I’m quite familiar with hospitals.
Normally I pop in, have a chat, read a passage from the bible, pray- then it’s back out to the car and home. It’s been an altogether different experience of late. Here I am in the valley. And I’m pleased to report, there is much to be thankful for, even here.
I watched Question Time recently and one panellist lamented ‘where is Florence Nightingale?’ speaking of the nurses she had encountered in the NHS and complaining that it was to them a profession rather than a vocation. Well our Florence Nightingale’s are all in the Monklands and Southern and General Hospitals. They are professionals- and I’m pleased to know that before I pop the pills they provide, but they lack nothing in care and compassion. I am therefore very reluctant to offer any criticism of them. One thing however I have had to correct is when they say to me –knowing I’m a minister- ‘its good you have your faith.’ Maybe it’s a phrase you’ve used before, I’ve heard it repeatedly in the last few days. But the reality is my faith is no help to me. It’s the Object of my faith who matters.
When I hear the phrase ‘its good you have your faith’ I respond ‘I have a great God’. My faith is powerless to help, to heal to comfort or console, but the One I have faith in is my Rock my Redeemer my Refuge and my Rest.
Commending me for my faith as if it’s something I’ve worked hard to earn is to totally miss the point. I have great hope, because I have a great God.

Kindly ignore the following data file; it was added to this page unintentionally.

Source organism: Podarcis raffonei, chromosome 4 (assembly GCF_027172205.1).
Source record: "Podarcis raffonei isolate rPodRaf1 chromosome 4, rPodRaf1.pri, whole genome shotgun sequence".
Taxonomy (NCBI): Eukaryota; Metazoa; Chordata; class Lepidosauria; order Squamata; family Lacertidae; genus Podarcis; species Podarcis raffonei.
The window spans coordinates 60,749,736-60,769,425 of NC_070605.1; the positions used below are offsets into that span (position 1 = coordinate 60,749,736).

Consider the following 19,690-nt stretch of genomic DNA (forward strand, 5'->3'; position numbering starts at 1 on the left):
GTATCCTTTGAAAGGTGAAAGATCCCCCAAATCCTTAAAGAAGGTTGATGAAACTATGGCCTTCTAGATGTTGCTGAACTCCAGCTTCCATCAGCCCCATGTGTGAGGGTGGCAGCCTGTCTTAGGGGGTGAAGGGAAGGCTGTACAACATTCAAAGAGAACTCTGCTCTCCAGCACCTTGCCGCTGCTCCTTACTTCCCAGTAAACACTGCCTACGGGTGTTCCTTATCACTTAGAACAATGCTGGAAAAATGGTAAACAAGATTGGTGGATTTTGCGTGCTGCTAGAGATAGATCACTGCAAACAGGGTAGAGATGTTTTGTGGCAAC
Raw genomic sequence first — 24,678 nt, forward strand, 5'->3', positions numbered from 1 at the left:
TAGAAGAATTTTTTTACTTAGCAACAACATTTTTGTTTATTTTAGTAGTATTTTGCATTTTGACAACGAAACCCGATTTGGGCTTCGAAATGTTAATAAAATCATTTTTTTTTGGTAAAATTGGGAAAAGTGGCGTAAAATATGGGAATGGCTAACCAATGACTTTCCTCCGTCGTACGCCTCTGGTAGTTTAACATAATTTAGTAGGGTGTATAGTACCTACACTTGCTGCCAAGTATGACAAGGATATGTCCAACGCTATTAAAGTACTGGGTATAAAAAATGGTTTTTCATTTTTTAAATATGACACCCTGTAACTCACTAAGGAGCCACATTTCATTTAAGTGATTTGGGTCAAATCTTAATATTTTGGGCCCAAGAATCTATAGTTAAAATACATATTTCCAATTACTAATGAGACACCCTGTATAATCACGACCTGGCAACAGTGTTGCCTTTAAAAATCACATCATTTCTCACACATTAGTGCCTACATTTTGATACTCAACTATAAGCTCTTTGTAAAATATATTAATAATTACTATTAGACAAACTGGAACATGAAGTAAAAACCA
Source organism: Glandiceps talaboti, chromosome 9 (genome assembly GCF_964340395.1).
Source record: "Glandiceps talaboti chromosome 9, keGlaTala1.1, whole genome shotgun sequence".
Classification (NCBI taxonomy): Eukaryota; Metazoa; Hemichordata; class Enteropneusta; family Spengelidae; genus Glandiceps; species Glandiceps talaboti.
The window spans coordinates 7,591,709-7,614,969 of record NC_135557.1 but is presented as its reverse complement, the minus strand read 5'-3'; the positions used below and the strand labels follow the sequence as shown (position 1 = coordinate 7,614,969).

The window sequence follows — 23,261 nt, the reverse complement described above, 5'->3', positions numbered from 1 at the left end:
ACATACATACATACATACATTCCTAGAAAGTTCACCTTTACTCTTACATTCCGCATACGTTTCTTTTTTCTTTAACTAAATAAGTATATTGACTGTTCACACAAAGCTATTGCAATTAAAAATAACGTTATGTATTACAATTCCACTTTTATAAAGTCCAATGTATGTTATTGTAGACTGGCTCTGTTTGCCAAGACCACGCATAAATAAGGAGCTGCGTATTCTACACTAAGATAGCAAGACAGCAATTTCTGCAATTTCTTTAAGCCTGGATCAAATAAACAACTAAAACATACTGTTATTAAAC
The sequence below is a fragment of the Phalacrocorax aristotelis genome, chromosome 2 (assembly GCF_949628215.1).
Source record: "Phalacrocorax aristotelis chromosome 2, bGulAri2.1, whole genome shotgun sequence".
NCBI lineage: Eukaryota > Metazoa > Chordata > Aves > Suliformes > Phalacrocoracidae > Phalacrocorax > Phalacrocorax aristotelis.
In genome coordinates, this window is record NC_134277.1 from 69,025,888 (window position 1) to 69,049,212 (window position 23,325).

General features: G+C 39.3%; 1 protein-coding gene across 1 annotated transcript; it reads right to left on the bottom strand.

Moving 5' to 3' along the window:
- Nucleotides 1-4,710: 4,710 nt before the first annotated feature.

There is a peculiar peace and even joy in suffering as a Christian. Spurgeon said 'I have learned to kiss the wave that strikes me against the rock that is Christ.' These past few days have driven us deeper to God. We have known the presence of the living Lord and the power of prayer. Every day God has gifted us the grace we’ve needed and we trust in that grace for the day tomorrow!
I’m pleased to report that the passages I’ve read to others in difficult days are proving true sources of strength and peace in the valley. I’ve been dwelling in some very familiar places; Psalm 23, John 14, Romans 8, Psalm 103. What power there is in these words.
God has prepared us for this so well in many ways, recently I’ve been reading Bonar’s biography of McCheyne (buy this if you can!) a minister of the gospel who suffered much, but whose sufferings bore much fruit.
McCheyne also knew he was a sinner. When suffering came there was no anger, no ‘why me’, no questioning of God’s sovereignty or goodness. I have to say a lot of man-centred rubbish which passes for Christian literature today would have left me totally unprepared for the valley.
I am a sinner. A few non-Christian friends have been surprised that a minister- (surely a good guy) and a nice minister, and a young minister would face something like this. The reality is Jesus does not promise his followers a life of comfort and ease, infact he promises the opposite. But he does promise his presence and peace to those who turn to and trust in him. He is faithful to that promise and to his people.